Can the provision of information to patients with osteoarthritis improve functional status?. A randomized, controlled trial

Authors

  • Morris Weinberger PhD,

    Corresponding author
    1. Durham VA Medical Center, and the Duke University Center for the Study of Aging and Human Development, Durham, North Carolina
    • Health Services Research and Development Field Program (152), Veterans Administration Medical Center, 508 Fulton Street, Durham, NC 27705
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  • William M. Tierney MD,

    1. Divisions of General Internal Medicine, Indiana University School of Medicine, and the Regenstrief Institute for Health Care, Indianapolis, Indiana
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  • Patricia Booher BA,

    1. Divisions of General Internal Medicine, Indiana University School of Medicine, and the Regenstrief Institute for Health Care, Indianapolis, Indiana
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  • Barry P. Katz PhD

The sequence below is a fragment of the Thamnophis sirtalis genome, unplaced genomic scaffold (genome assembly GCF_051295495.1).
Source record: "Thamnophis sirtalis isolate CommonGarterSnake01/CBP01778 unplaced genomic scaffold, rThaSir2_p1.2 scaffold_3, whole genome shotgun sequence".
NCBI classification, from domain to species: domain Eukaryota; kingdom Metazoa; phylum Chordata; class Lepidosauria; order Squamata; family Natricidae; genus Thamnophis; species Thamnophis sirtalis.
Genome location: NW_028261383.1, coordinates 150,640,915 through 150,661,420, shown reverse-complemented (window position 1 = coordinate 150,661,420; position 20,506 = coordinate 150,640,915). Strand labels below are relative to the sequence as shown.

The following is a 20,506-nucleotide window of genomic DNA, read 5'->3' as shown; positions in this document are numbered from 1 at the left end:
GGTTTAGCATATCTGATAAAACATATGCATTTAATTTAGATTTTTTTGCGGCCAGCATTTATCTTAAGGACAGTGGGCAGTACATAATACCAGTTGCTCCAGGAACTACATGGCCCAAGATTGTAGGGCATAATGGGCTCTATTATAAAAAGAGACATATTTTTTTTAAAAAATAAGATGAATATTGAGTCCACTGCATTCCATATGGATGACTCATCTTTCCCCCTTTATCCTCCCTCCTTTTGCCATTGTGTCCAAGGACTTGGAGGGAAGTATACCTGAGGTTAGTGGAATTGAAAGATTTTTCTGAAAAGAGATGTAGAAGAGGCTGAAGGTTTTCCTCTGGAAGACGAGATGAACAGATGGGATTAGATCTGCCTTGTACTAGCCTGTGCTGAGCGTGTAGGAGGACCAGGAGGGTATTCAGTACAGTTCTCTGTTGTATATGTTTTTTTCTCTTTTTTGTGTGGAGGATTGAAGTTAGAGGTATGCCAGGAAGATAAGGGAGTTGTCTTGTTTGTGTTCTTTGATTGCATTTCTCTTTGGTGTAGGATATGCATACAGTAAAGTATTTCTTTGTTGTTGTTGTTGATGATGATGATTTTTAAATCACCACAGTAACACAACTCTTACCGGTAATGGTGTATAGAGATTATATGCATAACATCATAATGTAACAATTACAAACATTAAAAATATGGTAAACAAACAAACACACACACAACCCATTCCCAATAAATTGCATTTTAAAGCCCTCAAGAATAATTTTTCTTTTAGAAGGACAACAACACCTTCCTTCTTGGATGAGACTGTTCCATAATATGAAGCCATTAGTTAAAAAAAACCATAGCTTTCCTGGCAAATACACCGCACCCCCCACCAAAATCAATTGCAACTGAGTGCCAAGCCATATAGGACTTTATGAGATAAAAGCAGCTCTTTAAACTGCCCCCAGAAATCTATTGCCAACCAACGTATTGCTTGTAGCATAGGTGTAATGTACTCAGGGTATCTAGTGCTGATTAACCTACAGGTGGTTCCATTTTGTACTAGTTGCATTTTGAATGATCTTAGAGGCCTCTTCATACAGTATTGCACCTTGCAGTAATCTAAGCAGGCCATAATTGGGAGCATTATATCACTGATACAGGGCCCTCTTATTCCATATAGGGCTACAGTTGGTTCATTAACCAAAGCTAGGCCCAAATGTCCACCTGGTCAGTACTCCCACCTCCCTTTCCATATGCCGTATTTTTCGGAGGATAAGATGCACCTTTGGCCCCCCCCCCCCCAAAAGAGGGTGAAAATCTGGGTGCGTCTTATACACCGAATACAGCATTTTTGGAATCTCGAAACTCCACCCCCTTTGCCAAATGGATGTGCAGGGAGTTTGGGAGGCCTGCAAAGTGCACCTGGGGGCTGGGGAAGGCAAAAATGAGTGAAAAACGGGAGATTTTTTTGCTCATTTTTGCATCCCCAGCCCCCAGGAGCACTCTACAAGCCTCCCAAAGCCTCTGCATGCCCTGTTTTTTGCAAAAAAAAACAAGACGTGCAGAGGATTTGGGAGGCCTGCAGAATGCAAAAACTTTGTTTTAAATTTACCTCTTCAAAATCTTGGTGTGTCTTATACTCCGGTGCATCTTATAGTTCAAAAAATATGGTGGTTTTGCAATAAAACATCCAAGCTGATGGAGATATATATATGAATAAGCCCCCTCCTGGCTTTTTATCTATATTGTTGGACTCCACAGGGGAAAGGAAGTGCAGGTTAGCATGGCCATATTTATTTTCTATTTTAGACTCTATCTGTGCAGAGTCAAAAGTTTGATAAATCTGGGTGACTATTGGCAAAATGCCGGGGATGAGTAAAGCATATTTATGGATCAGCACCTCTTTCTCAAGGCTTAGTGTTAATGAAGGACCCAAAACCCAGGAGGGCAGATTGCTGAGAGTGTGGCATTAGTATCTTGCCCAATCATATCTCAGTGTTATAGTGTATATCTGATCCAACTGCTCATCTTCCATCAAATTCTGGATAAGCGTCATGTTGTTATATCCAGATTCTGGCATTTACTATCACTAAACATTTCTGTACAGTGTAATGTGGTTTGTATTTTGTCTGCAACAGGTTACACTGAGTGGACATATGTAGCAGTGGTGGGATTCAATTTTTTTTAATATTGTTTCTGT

1. Divisions of Biostatistics, Indiana University School of Medicine, and the Regenstrief Institute for Health Care, Indianapolis, Indiana
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Abstract

After we assessed the functional status of 439 patients with osteoarthritis, we randomly assigned them to 1 of 3 intervention groups or to a control group. The interventions consisted of providing information, and differed only in the method of delivery: by phone, in person at the clinic, or both. Physical health improved (P = 0.02), pain was reduced (P = 0.02), and psychological health improved marginally (P = 0.10) in patients contacted by phone compared with those not contacted by phone. In those contacted only at the clinic, physical health worsened (P = 0.02), but neither pain (P = 0.80) nor psychological health (P = 0.90) differed from the values in patients not contacted at the clinic. We conclude that telephone contact is a useful intervention that can enhance the functional status of patients with osteoarthritis.

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